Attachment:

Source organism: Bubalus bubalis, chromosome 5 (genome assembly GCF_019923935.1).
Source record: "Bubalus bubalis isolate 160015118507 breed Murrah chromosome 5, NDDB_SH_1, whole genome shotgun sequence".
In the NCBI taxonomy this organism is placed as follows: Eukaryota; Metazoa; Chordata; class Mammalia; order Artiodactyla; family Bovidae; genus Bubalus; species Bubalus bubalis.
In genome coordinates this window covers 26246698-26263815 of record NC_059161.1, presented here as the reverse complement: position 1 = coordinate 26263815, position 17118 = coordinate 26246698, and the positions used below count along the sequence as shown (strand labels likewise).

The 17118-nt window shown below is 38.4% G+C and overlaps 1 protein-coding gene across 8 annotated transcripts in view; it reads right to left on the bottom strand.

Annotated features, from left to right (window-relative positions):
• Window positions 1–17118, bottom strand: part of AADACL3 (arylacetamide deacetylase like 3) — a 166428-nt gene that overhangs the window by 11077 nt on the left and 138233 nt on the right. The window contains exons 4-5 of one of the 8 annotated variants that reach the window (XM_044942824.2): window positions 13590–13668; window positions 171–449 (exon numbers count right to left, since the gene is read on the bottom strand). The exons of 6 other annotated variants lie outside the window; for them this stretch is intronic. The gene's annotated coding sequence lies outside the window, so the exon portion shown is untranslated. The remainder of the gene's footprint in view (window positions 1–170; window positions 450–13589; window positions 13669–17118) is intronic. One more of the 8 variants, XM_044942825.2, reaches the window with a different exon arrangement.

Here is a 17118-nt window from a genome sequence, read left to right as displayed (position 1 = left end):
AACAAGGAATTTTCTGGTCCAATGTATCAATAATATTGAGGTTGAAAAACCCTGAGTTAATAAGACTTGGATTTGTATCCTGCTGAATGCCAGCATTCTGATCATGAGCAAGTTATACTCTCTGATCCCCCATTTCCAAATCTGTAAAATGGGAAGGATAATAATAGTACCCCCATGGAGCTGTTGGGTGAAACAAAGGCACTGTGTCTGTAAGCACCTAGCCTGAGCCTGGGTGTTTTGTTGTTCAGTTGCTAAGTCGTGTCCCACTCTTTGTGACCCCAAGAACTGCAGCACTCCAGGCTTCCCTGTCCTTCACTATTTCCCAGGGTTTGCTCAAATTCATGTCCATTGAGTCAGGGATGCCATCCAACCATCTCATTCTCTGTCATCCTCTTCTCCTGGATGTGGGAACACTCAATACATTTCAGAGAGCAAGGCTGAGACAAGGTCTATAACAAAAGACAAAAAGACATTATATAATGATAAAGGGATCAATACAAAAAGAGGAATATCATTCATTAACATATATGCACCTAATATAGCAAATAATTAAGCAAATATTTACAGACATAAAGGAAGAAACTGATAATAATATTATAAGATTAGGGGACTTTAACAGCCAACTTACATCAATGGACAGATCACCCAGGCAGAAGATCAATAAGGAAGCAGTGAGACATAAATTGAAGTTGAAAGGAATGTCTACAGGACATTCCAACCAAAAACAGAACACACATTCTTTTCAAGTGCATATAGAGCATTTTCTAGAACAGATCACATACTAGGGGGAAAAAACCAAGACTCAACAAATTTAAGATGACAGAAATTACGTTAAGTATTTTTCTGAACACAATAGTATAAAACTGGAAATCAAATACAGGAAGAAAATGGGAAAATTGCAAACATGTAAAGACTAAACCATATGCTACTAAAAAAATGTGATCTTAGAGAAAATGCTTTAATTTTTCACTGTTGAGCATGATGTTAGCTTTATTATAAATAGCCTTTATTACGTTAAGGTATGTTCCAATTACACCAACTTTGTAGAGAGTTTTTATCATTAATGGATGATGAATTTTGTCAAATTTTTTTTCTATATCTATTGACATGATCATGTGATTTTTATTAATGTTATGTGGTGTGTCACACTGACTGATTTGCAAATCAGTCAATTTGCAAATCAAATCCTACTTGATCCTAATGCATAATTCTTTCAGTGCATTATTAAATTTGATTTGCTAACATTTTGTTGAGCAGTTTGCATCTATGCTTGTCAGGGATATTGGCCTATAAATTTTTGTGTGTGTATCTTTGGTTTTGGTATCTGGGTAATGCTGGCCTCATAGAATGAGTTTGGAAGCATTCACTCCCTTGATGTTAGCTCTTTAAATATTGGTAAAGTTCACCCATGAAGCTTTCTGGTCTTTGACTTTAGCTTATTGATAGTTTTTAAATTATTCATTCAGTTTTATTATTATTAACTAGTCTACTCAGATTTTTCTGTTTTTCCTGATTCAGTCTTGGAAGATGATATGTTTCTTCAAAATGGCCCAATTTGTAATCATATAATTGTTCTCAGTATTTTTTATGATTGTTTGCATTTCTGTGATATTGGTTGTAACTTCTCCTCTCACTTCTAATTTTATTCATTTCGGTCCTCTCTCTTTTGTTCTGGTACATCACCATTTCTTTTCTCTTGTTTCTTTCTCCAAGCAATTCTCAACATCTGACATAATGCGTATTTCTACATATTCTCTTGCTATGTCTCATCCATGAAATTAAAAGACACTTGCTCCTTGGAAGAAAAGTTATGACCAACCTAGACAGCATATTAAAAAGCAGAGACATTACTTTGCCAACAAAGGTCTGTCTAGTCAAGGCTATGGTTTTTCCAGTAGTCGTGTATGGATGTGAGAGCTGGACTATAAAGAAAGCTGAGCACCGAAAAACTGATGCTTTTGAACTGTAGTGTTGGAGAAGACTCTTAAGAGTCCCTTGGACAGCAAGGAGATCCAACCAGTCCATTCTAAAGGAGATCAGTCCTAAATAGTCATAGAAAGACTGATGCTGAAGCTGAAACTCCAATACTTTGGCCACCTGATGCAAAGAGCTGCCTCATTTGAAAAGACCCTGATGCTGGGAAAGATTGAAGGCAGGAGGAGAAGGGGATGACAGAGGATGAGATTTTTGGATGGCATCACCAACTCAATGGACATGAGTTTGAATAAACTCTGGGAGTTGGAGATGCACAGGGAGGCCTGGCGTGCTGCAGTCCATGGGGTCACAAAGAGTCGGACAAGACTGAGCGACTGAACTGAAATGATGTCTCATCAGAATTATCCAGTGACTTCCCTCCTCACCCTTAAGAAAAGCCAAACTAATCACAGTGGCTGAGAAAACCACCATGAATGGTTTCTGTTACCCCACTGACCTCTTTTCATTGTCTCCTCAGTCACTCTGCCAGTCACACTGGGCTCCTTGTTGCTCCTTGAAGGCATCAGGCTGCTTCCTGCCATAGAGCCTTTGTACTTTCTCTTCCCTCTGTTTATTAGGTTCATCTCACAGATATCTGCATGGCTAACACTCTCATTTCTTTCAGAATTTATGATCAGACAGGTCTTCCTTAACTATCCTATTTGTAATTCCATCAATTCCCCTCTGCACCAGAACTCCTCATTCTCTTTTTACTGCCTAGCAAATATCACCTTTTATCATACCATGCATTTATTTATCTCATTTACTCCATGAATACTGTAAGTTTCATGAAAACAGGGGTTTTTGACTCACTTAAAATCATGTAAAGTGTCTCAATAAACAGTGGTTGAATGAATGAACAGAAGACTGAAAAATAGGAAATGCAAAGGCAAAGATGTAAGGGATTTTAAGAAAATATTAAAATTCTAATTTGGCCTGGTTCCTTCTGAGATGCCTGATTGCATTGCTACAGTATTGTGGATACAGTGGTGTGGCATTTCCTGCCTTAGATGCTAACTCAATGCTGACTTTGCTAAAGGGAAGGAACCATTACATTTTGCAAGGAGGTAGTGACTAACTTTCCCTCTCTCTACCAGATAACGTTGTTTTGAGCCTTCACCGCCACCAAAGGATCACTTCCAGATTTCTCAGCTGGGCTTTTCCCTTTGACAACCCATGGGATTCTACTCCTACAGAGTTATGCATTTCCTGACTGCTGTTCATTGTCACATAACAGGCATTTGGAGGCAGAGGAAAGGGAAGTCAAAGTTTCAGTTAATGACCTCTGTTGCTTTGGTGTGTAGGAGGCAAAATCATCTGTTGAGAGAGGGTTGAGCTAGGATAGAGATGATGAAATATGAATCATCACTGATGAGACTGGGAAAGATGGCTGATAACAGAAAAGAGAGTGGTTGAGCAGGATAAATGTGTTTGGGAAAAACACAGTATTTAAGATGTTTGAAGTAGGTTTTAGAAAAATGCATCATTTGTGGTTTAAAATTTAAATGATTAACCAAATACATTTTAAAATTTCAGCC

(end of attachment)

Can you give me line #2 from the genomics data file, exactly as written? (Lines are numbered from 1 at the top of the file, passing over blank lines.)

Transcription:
Source record: "Bubalus bubalis isolate 160015118507 breed Murrah chromosome 5, NDDB_SH_1, whole genome shotgun sequence".